The UK’s 4G network is finally starting to deliver the speedy connections we’ve always been promised.
As well as working on phones and tablets when we’re on the move, 4G mobile broadband can be used in the home to power computers or deliver streaming media.
There are several reasons why this might be useful:
- If you live in an area without fibre broadband
- If the broadband speeds achievable down your phone line are unusually slow
- If you’re unable to get satellite broadband
- If you’re buying a new house and need to wait for a landline phone connection
- If you’ve recently moved into an existing property, and there are issues releasing the old phone line or closing a previous occupant’s broadband account
If any of these scenarios apply to you, 4G mobile broadband is worth considering.
How does 4G mobile broadband work?
There are two types of 4G mobile broadband device for the home:
- A small router with a SIM card in it, resembling a wireless broadband hub
- A USB dongle you plug into your computer, like a data key
The former recreates the effect of a normal wireless router, whereas the latter provides a hardwired connection for one desktop or laptop computer.
Both options harness the 4G signal strength around your home or place of work.
Mobile operators publish UK-wide signal strength maps, identifying which networks offer the most reliable signal in your area.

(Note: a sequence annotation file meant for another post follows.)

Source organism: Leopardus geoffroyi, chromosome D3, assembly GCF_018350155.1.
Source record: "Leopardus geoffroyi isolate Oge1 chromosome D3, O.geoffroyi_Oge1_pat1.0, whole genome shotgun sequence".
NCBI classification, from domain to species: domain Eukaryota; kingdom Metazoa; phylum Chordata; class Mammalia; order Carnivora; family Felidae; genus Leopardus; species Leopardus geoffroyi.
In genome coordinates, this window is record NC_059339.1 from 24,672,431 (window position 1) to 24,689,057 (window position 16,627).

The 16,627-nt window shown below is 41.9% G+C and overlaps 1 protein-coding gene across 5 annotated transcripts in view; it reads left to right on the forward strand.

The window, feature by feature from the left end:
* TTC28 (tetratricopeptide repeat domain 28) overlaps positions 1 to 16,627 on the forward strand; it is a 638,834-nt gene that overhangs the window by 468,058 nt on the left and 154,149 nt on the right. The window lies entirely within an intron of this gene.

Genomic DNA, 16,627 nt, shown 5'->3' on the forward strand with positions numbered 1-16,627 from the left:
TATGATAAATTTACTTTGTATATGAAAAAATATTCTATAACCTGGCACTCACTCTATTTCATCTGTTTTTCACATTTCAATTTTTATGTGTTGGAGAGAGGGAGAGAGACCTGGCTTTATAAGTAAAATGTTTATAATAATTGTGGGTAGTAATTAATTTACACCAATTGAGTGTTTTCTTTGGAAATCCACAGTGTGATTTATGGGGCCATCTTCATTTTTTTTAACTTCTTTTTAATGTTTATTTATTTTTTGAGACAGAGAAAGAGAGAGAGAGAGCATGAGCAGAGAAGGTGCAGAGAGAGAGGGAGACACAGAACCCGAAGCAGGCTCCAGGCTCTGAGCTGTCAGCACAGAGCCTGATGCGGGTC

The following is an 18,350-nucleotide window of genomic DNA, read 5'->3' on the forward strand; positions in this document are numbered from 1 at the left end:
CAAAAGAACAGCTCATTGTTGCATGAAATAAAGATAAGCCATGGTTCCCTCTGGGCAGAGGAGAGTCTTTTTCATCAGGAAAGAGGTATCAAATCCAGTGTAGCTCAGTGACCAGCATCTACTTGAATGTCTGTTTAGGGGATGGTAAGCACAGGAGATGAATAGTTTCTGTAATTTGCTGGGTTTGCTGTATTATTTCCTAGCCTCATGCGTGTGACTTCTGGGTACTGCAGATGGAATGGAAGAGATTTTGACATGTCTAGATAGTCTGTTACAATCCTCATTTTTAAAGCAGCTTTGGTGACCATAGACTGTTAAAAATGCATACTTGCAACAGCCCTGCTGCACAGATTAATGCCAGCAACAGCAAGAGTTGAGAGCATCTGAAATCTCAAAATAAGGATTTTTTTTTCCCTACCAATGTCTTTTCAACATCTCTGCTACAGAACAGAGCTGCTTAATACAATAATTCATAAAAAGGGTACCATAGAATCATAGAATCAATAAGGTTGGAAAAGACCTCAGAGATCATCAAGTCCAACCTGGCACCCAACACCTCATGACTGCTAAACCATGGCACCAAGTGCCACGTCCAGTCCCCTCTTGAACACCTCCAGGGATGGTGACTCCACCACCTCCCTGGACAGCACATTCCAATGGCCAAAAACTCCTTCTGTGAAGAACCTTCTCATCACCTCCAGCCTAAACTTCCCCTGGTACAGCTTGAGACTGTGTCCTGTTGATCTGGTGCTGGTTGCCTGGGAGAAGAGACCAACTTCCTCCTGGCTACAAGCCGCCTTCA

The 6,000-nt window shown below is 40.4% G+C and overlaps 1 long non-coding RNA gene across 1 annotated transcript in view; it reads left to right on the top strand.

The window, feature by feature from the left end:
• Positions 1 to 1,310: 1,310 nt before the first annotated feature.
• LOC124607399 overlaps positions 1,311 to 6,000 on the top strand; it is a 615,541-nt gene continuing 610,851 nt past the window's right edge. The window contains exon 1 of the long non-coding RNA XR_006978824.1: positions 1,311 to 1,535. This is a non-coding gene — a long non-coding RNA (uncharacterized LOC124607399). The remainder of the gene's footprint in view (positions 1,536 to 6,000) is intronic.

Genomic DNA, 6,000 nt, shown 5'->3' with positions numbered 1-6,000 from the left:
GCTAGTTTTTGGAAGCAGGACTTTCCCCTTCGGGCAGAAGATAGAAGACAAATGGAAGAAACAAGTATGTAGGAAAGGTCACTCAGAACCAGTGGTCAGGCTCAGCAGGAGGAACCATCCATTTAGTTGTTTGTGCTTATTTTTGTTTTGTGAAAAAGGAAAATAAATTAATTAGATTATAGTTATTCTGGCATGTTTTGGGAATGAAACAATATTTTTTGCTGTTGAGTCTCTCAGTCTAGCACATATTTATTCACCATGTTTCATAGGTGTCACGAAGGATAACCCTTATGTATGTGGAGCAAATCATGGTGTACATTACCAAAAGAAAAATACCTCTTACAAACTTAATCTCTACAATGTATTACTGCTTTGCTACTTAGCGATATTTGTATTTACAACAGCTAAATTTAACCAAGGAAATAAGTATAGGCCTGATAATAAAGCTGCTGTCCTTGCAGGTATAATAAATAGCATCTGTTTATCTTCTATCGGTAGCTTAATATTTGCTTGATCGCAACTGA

Routers and dongles deliver similar connection speeds, but the router will enable you to link more than one device to its local wireless network.
Many modern devices lack USB ports, so plug-in dongles are generally used to run a PC or Mac.
What are the pros and cons of these systems?
There are a couple of significant advantages to 4G mobile broadband:
- It enables you to enjoy fast and dependable internet access without a landline or fibre broadband connection
- It’s fully portable if you split your time between different locations
- These devices can be kept in a drawer, and topped up with data whenever they’re needed
However, there are also drawbacks:
- Mobile 4G is considerably more expensive than landline or fibre broadband
- Contract lengths range between 30 days and 24 months (two years), with the latter representing a lengthy commitment
- It’s easy to use up limited data allowances and spend a lot of money on top-ups
How do I set up a 4G mobile broadband dongle?
Remove its cover or dust cap, and insert the device into a USB socket.
Your computer should automatically recognise it and begin installing software drivers.
After restarting your computer, click on the newly-created desktop icon to launch a dedicated window that helps you connect to the internet or add more data.
How do I set up a 4G mini-router?
A mini-router creates a wireless network, which you’ll need to log into with a mobile device or WiFi-enabled computer.
Each provider has a dedicated website address to visit while you’re offline, enabling you to connect new devices and check the router’s battery status, signal strength, etc.
This is fairly straightforward, usually involving a few drop-down menus or fields.
Mobile devices usually remain online once connected to the router, so turn off data connections when you don’t need them to prevent devices consuming your data allowance.